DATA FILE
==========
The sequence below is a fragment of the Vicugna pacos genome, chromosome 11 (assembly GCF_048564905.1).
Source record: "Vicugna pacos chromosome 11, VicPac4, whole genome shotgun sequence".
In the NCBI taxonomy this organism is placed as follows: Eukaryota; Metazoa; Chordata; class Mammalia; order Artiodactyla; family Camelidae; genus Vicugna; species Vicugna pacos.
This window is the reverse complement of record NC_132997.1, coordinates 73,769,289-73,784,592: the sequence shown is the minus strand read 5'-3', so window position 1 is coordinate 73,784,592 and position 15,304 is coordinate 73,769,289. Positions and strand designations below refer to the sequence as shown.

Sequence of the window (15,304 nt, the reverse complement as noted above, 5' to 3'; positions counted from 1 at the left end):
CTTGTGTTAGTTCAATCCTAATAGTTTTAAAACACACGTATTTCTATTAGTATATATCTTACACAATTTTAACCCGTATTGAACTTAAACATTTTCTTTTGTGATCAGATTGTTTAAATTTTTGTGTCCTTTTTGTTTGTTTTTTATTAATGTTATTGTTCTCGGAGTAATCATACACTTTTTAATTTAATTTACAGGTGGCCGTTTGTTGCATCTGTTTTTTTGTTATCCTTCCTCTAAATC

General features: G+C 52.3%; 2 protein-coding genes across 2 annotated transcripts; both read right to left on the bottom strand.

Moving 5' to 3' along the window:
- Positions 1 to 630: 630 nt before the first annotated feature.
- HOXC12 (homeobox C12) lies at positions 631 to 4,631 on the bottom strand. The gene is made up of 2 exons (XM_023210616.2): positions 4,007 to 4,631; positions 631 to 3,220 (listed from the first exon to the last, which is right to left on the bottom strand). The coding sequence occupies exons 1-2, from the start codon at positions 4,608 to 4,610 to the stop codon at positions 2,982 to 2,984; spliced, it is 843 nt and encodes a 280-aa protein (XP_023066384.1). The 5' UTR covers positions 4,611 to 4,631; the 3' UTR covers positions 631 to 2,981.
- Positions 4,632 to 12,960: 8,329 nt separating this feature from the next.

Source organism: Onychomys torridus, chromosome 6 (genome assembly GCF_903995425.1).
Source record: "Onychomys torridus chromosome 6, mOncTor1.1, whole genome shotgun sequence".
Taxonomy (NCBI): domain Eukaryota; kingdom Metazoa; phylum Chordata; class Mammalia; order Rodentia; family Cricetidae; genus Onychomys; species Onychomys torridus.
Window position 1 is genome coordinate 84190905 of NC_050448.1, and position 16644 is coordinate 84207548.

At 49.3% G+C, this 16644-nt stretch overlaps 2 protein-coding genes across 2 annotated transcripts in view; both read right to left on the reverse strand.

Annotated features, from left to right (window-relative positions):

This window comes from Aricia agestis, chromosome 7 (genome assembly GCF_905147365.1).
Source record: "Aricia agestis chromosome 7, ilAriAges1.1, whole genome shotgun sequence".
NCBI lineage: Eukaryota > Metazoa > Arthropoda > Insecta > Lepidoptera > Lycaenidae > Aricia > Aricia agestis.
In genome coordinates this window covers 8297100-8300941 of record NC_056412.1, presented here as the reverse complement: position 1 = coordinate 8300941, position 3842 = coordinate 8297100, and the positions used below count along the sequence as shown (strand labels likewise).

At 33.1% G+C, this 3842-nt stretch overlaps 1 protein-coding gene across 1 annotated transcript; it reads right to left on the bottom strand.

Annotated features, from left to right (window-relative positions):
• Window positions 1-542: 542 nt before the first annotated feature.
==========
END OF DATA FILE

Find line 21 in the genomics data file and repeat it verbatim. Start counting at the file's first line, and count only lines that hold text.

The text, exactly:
In genome coordinates this window covers 8297100-8300941 of record NC_056412.1, presented here as the reverse complement: position 1 = coordinate 8300941, position 3842 = coordinate 8297100, and the positions used below count along the sequence as shown (strand labels likewise).